iOS Simulator & xcrun simctl - Part 1

30 Mar 2016

For a continuous integration system it’s essential to orchestrate the test system with command line tools. Since Xcode 6 the iOS Simulator can be controlled via xcrun simctl. To get a reproducible build on a CI system like Jenkins, it’s a good practice to reset the iOS Simulator before each test run.

xcrun simctl create & delete

$ xcrun simctl create
Usage: simctl create <name> <device type id> <runtime id>

$ xcrun simctl delete
Usage: simctl delete <device> [... <device n>] | unavailable

This looks fairly simple. Let’s create a new iPhone 5 device with the iOS 9.3 runtime:

$ xcrun simctl create 'iPhone 5' \
    com.apple.CoreSimulator.SimDeviceType.iPhone-5 \
    com.apple.CoreSimulator.SimRuntime.iOS-9-3
021A13B3-FA17-4DDA-8CB8-717D3BAC4CB6

Delete it again:

$ xcrun simctl delete 021A13B3-FA17-4DDA-8CB8-717D3BAC4CB6

Where did these magic strings com.apple.CoreSimulator.SimDeviceType.iPhone-5 and com.apple.CoreSimulator.SimRuntime.iOS-9-3 come from? The list of available device types and runtimes can be retrieved like this:

$ xcrun simctl list devicetypes
== Device Types ==
iPhone 4s (com.apple.CoreSimulator.SimDeviceType.iPhone-4s)
iPhone 5 (com.apple.CoreSimulator.SimDeviceType.iPhone-5)
...

$ xcrun simctl list runtimes
== Runtimes ==
iOS 8.4 (8.4 - 12H141) (com.apple.CoreSimulator.SimRuntime.iOS-8-4)
iOS 9.3 (9.3 - 13E230) (com.apple.CoreSimulator.SimRuntime.iOS-9-3)
...

And so can the devices:

$ xcrun simctl list devices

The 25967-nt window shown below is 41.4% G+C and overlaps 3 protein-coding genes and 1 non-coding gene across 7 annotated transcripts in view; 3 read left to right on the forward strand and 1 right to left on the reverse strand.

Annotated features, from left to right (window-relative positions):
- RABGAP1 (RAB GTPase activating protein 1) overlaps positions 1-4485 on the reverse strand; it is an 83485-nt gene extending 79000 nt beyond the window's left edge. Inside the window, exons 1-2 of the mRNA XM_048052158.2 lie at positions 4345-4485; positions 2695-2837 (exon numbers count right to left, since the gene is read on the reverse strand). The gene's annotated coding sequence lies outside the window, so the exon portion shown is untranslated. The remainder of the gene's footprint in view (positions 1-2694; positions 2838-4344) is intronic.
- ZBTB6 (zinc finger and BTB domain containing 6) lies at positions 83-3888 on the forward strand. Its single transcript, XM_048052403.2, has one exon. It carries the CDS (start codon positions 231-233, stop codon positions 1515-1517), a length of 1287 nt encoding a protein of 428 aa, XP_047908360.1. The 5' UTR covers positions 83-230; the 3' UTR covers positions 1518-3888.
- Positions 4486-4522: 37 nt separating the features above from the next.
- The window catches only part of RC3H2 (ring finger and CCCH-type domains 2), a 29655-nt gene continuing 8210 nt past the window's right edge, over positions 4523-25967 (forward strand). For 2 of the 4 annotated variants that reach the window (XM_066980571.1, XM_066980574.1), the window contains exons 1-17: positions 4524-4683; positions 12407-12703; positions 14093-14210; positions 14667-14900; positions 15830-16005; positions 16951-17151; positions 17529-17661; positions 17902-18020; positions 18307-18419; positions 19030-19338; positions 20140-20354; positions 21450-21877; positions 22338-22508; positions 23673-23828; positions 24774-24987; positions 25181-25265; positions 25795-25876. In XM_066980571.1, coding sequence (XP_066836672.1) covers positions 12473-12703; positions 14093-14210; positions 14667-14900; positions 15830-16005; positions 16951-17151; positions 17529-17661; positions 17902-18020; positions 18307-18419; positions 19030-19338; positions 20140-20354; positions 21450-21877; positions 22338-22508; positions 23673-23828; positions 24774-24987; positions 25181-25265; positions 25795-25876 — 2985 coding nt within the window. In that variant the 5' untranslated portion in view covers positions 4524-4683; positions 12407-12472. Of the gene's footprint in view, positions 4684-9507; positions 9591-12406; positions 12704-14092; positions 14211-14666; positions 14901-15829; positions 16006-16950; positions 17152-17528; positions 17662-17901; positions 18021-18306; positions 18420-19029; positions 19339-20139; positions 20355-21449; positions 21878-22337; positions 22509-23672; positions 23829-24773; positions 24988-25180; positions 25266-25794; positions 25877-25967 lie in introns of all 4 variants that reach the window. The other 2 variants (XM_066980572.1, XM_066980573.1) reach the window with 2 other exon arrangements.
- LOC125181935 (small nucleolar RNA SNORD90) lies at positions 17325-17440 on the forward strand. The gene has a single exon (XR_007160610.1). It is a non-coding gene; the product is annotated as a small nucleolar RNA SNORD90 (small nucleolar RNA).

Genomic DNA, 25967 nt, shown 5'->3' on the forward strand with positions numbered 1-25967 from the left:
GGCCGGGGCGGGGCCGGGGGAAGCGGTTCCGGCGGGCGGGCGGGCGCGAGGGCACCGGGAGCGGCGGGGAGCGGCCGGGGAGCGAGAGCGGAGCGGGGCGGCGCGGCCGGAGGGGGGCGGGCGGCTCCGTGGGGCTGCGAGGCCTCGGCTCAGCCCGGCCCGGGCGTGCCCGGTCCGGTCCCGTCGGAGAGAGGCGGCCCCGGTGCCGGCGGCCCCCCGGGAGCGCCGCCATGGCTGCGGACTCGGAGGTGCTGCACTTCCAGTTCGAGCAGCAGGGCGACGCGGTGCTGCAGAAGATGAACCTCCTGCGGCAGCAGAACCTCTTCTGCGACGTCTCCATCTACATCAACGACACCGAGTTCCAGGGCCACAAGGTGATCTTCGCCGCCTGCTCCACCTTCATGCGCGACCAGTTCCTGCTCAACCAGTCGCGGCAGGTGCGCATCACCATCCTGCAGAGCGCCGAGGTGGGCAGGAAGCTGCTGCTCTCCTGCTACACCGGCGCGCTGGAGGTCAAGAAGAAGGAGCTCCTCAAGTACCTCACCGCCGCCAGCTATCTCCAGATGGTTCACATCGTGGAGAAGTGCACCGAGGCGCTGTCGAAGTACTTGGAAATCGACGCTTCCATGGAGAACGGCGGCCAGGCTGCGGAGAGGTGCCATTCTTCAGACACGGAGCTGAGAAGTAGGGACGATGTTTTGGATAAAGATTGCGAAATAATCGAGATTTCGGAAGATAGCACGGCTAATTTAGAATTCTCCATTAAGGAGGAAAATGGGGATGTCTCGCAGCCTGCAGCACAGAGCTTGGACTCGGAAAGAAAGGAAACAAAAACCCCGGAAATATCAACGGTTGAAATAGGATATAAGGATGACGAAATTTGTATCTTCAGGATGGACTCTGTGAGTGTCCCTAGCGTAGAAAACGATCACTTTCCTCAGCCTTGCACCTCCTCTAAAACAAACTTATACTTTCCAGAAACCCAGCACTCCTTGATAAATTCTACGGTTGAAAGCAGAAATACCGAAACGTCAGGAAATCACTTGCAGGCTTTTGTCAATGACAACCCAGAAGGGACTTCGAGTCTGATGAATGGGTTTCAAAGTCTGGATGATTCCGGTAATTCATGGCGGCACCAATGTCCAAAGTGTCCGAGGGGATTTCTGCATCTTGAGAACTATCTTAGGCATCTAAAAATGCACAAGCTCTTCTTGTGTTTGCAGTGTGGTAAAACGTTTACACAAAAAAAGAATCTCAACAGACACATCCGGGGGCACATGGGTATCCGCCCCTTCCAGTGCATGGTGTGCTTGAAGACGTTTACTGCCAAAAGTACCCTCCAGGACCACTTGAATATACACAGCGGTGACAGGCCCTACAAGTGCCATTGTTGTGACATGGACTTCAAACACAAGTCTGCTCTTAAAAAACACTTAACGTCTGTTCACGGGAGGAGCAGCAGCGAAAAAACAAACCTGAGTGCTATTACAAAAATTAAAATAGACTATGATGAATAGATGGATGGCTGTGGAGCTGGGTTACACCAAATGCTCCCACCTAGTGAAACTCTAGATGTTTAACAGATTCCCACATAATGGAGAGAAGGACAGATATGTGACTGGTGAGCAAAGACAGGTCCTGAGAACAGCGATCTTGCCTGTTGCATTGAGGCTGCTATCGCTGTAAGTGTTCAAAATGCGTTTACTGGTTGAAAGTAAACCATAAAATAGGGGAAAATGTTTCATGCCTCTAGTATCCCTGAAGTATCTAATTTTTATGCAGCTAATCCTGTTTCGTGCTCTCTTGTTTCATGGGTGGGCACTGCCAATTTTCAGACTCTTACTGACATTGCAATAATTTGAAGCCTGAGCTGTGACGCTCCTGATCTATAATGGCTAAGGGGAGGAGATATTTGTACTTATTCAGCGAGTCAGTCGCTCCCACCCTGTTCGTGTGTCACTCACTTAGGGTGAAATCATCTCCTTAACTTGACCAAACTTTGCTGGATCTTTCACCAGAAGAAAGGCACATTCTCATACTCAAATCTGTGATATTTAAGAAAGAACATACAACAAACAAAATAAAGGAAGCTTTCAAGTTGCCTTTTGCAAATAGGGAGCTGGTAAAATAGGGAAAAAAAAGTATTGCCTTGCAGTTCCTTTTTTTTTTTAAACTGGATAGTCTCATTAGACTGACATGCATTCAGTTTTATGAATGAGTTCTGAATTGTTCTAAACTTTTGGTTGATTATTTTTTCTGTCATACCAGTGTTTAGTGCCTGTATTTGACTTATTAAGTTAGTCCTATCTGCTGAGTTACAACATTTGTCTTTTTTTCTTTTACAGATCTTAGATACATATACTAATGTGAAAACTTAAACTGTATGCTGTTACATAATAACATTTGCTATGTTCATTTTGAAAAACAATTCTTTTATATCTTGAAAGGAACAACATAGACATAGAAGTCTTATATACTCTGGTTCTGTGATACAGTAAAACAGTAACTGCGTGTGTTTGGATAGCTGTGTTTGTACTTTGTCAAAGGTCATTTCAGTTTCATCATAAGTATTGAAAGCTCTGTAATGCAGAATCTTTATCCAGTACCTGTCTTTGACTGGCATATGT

== Devices ==
-- iOS 8.4 --
    iPhone 5 (F04B61AE-3B34-4200-A907-1B95EE1BA463) (Shutdown)
-- iOS 9.0 --
    iPhone 5 (4132E910-D471-4978-868E-A020E359F661) (Shutdown)
...

This is good enough for simple tasks and can be easily used in any scripting language. Luckily these list commands support in the most recent versions of Xcode a JSON formatted output. This comes in very handy and makes an abstraction in any programming language easy.

simctl gem create & delete

I have created such an abstraction in form of a Ruby Gem called simctl. It is available via RubyGems and can be installed via Bundler:

gem 'simctl'

Once installed, the usage is simple. Using the same example of creating and deleting an iPhone 5 device with iOS 9.3 runtime:

require 'simctl'

runtime = SimCtl.runtime(name: 'iOS 9.3')
devicetype = SimCtl.devicetype(name: 'iPhone 5')
device = SimCtl.create_device('iPhone 5', devicetype, runtime)

After that you can interact with the device object. See a list of available methods here.

Deleting the device is as simple as device.delete!. But what if you need to find the same device again in another script? All devices have a unique identifier. simctl supports finding devices by this so called udid, but it also can find them by various other properties.

device = SimCtl.device(udid: '63B9D9E5-CD93-484E-9D48-BD2C24BC1B73')
device.delete!

That’s all so far, I’m planning to write another post about more advanced usages of the simctl gem.

Follow up on part 2.